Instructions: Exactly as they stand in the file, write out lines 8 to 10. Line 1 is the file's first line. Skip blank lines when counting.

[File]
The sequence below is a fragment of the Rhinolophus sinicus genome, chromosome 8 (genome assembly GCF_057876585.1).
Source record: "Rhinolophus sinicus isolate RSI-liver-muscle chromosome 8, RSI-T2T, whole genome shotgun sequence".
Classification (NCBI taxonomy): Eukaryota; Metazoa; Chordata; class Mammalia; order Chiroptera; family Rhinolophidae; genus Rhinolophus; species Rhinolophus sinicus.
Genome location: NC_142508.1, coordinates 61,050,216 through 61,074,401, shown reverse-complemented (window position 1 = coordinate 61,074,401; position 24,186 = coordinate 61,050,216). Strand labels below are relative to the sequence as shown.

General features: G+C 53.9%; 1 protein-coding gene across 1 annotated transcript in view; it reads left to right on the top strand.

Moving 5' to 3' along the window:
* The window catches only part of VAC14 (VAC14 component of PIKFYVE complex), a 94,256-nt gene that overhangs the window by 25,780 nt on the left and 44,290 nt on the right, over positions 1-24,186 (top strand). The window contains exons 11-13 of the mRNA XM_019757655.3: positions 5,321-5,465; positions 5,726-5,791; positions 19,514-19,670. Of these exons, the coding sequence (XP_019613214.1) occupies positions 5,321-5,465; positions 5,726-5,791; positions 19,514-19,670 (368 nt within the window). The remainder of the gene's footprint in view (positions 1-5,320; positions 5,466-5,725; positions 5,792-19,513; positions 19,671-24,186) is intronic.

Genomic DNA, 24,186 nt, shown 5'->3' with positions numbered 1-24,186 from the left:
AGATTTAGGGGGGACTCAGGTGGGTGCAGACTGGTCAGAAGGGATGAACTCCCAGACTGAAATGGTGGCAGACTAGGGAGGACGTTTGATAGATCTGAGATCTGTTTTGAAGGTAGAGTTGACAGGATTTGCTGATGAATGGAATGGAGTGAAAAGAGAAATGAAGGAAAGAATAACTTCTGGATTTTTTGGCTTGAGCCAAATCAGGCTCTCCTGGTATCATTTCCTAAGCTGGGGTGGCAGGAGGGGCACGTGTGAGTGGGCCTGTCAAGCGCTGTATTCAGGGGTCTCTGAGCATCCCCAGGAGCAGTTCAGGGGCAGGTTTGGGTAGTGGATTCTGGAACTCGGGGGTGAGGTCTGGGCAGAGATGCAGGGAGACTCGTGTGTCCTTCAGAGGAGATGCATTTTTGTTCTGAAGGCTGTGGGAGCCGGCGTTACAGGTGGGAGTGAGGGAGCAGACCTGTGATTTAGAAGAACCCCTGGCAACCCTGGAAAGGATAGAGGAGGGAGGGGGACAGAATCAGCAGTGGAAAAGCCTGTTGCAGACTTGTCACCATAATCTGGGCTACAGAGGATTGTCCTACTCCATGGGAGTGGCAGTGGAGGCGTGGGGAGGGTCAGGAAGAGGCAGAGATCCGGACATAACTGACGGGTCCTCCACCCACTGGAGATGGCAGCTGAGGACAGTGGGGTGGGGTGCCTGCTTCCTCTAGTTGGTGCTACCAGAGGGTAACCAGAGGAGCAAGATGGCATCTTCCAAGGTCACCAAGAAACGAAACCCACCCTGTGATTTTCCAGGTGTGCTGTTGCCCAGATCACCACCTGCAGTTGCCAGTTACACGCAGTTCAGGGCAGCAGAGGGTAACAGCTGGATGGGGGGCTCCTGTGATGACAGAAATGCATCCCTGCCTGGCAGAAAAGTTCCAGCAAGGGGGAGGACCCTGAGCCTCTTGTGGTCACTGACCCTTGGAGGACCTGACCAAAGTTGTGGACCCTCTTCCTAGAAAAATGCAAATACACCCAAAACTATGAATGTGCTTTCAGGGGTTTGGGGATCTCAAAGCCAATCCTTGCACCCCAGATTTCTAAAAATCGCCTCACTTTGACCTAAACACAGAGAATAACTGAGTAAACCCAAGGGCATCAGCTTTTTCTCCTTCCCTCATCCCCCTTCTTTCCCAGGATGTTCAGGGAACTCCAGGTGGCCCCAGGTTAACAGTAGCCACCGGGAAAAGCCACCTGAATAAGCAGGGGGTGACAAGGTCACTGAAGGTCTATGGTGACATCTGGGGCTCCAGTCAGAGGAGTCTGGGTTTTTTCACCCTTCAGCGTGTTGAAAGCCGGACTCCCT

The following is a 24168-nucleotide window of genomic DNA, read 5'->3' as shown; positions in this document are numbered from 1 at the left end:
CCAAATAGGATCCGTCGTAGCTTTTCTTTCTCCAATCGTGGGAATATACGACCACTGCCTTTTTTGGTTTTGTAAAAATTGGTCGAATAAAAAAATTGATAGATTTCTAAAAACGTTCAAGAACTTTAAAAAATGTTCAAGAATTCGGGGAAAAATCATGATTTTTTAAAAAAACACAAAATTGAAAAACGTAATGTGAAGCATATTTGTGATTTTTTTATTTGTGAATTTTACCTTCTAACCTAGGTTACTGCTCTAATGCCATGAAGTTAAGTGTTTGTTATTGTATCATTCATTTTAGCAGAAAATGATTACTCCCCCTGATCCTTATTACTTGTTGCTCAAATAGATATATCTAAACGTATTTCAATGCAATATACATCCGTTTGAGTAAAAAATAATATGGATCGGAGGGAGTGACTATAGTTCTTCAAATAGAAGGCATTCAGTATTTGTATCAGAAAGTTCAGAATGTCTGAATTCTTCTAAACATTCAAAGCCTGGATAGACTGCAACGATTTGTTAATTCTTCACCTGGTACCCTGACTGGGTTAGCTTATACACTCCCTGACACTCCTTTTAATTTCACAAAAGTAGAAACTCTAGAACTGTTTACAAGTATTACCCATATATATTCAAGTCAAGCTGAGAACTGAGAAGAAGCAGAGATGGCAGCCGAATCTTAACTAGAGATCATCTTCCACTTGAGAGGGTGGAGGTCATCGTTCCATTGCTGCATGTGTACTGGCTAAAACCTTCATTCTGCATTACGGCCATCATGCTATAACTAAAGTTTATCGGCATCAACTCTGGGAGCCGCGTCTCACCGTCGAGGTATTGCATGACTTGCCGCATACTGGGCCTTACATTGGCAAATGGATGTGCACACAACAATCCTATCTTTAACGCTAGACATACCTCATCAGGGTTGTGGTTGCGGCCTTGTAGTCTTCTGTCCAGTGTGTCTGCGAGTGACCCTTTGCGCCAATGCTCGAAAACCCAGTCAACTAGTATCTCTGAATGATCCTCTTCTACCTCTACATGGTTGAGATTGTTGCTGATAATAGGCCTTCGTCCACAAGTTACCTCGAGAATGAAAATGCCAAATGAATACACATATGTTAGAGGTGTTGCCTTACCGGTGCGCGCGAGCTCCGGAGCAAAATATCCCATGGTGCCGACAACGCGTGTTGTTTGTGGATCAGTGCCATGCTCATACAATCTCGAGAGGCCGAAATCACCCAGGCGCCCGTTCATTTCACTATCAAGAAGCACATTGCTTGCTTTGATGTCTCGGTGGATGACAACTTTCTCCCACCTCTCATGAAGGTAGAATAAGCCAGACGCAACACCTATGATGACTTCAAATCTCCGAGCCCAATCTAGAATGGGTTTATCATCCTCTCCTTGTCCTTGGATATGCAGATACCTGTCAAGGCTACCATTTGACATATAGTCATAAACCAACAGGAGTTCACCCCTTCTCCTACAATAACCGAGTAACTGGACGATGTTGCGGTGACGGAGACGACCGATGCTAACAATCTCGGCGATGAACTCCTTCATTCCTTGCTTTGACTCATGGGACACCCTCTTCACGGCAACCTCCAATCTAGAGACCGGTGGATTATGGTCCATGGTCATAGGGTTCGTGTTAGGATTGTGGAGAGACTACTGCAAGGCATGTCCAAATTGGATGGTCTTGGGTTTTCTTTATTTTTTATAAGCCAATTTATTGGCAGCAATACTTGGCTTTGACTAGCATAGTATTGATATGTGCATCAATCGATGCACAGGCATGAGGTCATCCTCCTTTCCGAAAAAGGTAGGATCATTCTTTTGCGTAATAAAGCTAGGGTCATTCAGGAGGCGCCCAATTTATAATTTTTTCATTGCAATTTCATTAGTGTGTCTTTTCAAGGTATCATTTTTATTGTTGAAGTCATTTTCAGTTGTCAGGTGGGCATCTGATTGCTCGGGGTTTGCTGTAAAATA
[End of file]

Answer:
Genomic DNA, 24,186 nt, shown 5'->3' with positions numbered 1-24,186 from the left:
AGATTTAGGGGGGACTCAGGTGGGTGCAGACTGGTCAGAAGGGATGAACTCCCAGACTGAAATGGTGGCAGACTAGGGAGGACGTTTGATAGATCTGAGATCTGTTTTGAAGGTAGAGTTGACAGGATTTGCTGATGAATGGAATGGAGTGAAAAGAGAAATGAAGGAAAGAATAACTTCTGGATTTTTTGGCTTGAGCCAAATCAGGCTCTCCTGGTATCATTTCCTAAGCTGGGGTGGCAGGAGGGGCACGTGTGAGTGGGCCTGTCAAGCGCTGTATTCAGGGGTCTCTGAGCATCCCCAGGAGCAGTTCAGGGGCAGGTTTGGGTAGTGGATTCTGGAACTCGGGGGTGAGGTCTGGGCAGAGATGCAGGGAGACTCGTGTGTCCTTCAGAGGAGATGCATTTTTGTTCTGAAGGCTGTGGGAGCCGGCGTTACAGGTGGGAGTGAGGGAGCAGACCTGTGATTTAGAAGAACCCCTGGCAACCCTGGAAAGGATAGAGGAGGGAGGGGGACAGAATCAGCAGTGGAAAAGCCTGTTGCAGACTTGTCACCATAATCTGGGCTACAGAGGATTGTCCTACTCCATGGGAGTGGCAGTGGAGGCGTGGGGAGGGTCAGGAAGAGGCAGAGATCCGGACATAACTGACGGGTCCTCCACCCACTGGAGATGGCAGCTGAGGACAGTGGGGTGGGGTGCCTGCTTCCTCTAGTTGGTGCTACCAGAGGGTAACCAGAGGAGCAAGATGGCATCTTCCAAGGTCACCAAGAAACGAAACCCACCCTGTGATTTTCCAGGTGTGCTGTTGCCCAGATCACCACCTGCAGTTGCCAGTTACACGCAGTTCAGGGCAGCAGAGGGTAACAGCTGGATGGGGGGCTCCTGTGATGACAGAAATGCATCCCTGCCTGGCAGAAAAGTTCCAGCAAGGGGGAGGACCCTGAGCCTCTTGTGGTCACTGACCCTTGGAGGACCTGACCAAAGTTGTGGACCCTCTTCCTAGAAAAATGCAAATACACCCAAAACTATGAATGTGCTTTCAGGGGTTTGGGGATCTCAAAGCCAATCCTTGCACCCCAGATTTCTAAAAATCGCCTCACTTTGACCTAAACACAGAGAATAACTGAGTAAACCCAAGGGCATCAGCTTTTTCTCCTTCCCTCATCCCCCTTCTTTCCCAGGATGTTCAGGGAACTCCAGGTGGCCCCAGGTTAACAGTAGCCACCGGGAAAAGCCACCTGAATAAGCAGGGGGTGACAAGGTCACTGAAGGTCTATGGTGACATCTGGGGCTCCAGTCAGAGGAGTCTGGGTTTTTTCACCCTTCAGCGTGTTGAAAGCCGGACTCCCT

The following is a 24168-nucleotide window of genomic DNA, read 5'->3' as shown; positions in this document are numbered from 1 at the left end: